confuses me. Not just the plot, not just the overarching mythology: I love how individual sequences seem designed to puzzle. Sometimes key moments are built from throwaway bits of long-ago plot. Sometimes scenes seem purposefully obtuse, requiring clarity from a scene that won’t happen until many hours later.
The Showtime revival has mysteries, and we could have guessed that. After all, the original series built one burning question into an inferno-sized existential inquisition: From “Who killed Laura Palmer?” to “What’s wrong with this town?” So, of course,
the revival’s two-hour premiere back in May launched a fusillade of enigma missiles. There was one dead body that was actually two dead bodies, and there was a glass box playing host to at least two different species of supernatural traveler, and there was a charred man evaporating in a prison cell, and there was Balthazar Getty flirting with bullet-fingers.
Co-creators David Lynch and Mark Frost love big questions with impossible answers, so the show has trended macro all summer. Last month, there was an episode about the birth of the Atomic Age, or the birth of evil, or the birth of David Lynch’s creative spark. (Local
scholar Jeff Jensen has put forward the possibility that episode 8 is about Elvis.)
But the joy of the series isn’t just the mystery. It’s the frustrating impossibility of knowing what
a mystery, and what isn’t. Characters introduced for no apparent purpose become important several episodes later. Other characters who
like they should be important have barely appeared. (Where’s Audrey? Oh,
‘s Audrey, talking about Billy and Angela and Paul and Chuck.) There are long scenes with nothing obvious happening, filmed so meticulously that you feel the burning need to speculate madly. An old man spraypaints his shovels gold: Is he burying something? A young woman stares into the sky, her face a symphony of druggy ecstasy: Is she the next Laura Palmer? A dude spends two minutes sweeping the floor of an empty bar: Um, metaphor?
What fun! Most TV dramas now have trended epic, fantastical, a series of punctuated big events. And so it seems to me that this season of
is recoding any perception of what is and isn’t important, what constitutes
. And you notice this more when you rewatch previous episodes, with some vaguely firm idea of where things are going. Even the smallest, most throwaway moment becomes imbued with tremendous power.
Which brings me to someone who is either the least important or most important character in this whole season. Let’s call him the Insurance Man.
That’s not his real name, of course. The end credits call him “Man in Suit.” The actor is Allen Galli, one of the least famous (but most memorable) faces to appear in the sprawling ensemble. You might not even remember him. He appears in the sixth scene of the premiere, and you’d be forgiven if you forgot he even existed. The other scenes in the premiere were weighted with weird significance: Agent Cooper and various supernatural entities, Dark Cooper and his weird crimes, skullduggery in Buckhorn, and exploding skulls in New York.
Compared to all that, what happens in this scene seems hilariously minor. Eternal receptionist Lucy sits at her desk. A man walks in. “Hello, I’d like to see Sheriff Truman,” he says.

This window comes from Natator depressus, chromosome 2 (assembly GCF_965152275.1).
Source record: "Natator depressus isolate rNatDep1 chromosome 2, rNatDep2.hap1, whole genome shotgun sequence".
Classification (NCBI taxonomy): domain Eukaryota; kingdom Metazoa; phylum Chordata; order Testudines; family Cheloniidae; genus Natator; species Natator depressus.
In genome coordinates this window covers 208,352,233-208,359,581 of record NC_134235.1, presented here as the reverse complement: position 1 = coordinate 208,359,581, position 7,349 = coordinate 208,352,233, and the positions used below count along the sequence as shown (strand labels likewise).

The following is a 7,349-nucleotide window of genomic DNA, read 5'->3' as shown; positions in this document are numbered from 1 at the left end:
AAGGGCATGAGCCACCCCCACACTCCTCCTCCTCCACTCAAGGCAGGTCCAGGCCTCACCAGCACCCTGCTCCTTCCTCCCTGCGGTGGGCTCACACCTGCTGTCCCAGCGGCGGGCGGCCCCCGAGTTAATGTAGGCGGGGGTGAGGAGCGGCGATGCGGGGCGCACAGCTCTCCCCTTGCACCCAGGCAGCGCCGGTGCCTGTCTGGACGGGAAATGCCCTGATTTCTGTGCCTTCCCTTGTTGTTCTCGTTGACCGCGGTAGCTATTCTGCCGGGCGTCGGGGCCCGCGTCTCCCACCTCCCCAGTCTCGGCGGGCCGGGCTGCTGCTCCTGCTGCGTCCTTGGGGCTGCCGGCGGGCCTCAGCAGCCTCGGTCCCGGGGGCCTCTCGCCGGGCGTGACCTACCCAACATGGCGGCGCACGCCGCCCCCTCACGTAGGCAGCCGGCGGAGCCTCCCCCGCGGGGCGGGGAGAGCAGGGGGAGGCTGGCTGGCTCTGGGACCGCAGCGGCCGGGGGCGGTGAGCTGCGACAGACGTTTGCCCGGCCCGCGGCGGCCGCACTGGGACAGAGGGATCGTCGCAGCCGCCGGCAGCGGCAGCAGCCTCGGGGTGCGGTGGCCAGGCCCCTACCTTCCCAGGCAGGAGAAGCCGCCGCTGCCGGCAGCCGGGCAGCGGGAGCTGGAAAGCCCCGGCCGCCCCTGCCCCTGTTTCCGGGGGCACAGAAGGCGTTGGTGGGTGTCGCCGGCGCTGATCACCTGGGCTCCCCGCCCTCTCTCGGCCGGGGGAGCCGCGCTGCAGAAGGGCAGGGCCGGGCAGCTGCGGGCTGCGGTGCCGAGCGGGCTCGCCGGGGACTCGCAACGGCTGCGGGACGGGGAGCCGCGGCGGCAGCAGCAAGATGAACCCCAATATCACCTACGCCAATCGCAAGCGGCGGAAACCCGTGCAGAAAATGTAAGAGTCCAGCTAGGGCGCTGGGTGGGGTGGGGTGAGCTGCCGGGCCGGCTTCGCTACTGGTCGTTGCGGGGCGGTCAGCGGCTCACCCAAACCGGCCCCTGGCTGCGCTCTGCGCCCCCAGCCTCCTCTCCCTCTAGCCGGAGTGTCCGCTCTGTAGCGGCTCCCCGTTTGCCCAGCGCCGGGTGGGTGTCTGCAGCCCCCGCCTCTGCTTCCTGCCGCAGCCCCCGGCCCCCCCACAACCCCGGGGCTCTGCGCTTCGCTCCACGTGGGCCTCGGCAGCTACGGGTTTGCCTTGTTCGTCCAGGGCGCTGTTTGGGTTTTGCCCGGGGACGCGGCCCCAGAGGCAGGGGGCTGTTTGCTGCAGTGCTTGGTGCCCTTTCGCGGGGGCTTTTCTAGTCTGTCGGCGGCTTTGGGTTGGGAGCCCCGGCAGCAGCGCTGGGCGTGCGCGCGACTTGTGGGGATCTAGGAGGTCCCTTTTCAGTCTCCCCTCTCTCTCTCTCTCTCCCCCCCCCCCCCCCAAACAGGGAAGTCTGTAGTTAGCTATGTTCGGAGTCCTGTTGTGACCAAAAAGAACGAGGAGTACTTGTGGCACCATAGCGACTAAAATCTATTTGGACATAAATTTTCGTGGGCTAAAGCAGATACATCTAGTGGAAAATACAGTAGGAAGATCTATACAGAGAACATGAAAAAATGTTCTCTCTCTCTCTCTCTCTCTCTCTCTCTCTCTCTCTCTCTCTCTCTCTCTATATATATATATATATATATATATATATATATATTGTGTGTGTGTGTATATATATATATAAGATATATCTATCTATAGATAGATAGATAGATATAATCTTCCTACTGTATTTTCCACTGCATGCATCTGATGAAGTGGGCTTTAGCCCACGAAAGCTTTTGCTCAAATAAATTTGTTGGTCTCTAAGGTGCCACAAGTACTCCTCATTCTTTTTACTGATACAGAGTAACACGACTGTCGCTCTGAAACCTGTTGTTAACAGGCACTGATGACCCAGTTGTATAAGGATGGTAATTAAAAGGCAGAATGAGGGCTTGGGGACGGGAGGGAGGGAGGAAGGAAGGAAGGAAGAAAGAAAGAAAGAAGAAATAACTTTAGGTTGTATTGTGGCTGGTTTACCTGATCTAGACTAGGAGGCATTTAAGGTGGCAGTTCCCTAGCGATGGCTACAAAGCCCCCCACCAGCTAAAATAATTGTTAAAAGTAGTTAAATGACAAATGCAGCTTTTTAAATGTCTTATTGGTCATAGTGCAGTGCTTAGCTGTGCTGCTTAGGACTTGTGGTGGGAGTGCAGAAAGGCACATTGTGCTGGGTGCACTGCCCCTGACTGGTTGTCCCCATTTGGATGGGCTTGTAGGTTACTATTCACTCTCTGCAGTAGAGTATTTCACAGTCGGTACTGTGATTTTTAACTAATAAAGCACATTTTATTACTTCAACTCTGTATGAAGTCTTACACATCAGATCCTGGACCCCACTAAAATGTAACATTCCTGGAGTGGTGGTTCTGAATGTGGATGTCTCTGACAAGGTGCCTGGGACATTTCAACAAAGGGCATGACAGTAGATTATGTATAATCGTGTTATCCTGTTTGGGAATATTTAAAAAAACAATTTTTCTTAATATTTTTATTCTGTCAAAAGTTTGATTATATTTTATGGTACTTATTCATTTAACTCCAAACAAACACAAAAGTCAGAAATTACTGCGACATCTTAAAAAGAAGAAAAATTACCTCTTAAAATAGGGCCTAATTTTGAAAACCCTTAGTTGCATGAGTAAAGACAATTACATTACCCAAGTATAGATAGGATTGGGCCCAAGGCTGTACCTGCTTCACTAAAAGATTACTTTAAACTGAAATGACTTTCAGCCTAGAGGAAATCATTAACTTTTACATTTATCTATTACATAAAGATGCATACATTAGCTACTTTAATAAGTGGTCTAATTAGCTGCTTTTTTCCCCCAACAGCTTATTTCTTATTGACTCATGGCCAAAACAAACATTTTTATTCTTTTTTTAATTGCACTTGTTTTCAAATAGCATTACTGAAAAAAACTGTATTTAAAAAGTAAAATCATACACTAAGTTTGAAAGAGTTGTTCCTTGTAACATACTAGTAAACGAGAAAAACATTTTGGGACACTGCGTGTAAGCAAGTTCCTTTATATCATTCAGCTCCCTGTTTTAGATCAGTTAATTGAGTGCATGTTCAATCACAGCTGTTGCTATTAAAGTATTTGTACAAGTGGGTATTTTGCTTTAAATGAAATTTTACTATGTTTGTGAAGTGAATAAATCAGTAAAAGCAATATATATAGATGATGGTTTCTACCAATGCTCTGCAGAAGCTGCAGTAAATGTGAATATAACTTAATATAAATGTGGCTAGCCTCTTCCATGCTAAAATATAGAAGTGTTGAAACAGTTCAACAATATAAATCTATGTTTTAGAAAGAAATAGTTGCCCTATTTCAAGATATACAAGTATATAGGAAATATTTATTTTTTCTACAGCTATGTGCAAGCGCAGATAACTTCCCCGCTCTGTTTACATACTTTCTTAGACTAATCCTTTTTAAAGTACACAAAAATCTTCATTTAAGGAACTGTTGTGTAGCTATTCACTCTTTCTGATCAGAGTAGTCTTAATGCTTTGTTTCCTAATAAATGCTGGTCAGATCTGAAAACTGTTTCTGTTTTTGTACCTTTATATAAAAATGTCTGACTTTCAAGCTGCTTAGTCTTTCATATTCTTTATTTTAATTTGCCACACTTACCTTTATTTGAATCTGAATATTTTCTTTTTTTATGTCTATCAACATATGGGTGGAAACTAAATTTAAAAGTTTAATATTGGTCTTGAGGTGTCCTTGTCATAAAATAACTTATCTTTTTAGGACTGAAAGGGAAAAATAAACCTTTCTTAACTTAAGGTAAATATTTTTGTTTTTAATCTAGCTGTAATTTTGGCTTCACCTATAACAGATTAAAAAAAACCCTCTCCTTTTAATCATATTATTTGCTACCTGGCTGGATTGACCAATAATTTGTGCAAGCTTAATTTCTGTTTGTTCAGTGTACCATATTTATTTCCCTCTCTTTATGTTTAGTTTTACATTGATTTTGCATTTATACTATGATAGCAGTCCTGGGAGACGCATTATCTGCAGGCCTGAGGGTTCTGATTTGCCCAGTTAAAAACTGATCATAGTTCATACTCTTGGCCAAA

“Which one?” she asks. And when the man doesn’t respond, she says again, “Which one?”
“Sheriff Truman isn’t here?” the man says, answering a question with a question.
“Well, do you know which one?” Lucy says. “It could make a difference.”
“Uh, no, ma’am,” says the man. He looks confused…and scared?
“One is sick, and the other one is fishing,” Lucy explains.
“Uh…” the man says. Literally, out loud, a comic-book expression of befuddlement.
The man finally seems to settle on a key subject: “It’s about insurance.”
Lucy looks at the man. Her expression is blank, or maybe it’s searching; it’s hard to tell with Lucy. “I’m not sure I’ll be able to help you,” she says, that last word singing upward like she’s asking a question or pausing mid-thought.
“I’d like to see Sheriff Truman,” the Insurance Man says again.
Lucy stares at him again, perplexed, sensing something wrong.
“I’ll leave my card, and call in another day,” says the Insurance Man.
He hands over his business card. “Thank you,” says Lucy, “I’ll keep the card, but unless…”
She doesn’t finish her sentence because she’s talking to no one. The Insurance Man has backed away, like the business card is a grenade he just pulled the pin out of. If you listen closely, he seems to audibly
“What the heck just happened?” is a common response to a scene on
. The Insurance Man scene leads into the reboot debut of Mr. C, the dark doppelgänger of Agent Cooper, driving through a dark wood to a strange house full of strange people and the scent of supernatural skullduggery. Other things that happen in the two-hour premiere: A monster explodes two people’s brains mid-coitus; Dale Cooper meets Laura Palmer and a talking tree. So it has been easy to assume the Insurance Man was an easy narrative device, a way to reintroduce a familiar setting. “Here,” Lynch and Frost could be saying, “Is the good ol’ Twin Peaks Sheriff’s Department, and here is good ol’ Lucy, and here is a typically bizarre way to introduce the fact that there’s a new Sheriff Truman in town.”
But what a reintroduction! Look at this establishing shot:
history and perhaps suggestive of the new visual tactics that director Lynch has learned in the two-and-a-half decades since
went off the air. Just for comparison, here is a fairly typical establishing shot of the Sheriff’s Department from the middle of the show’s second season: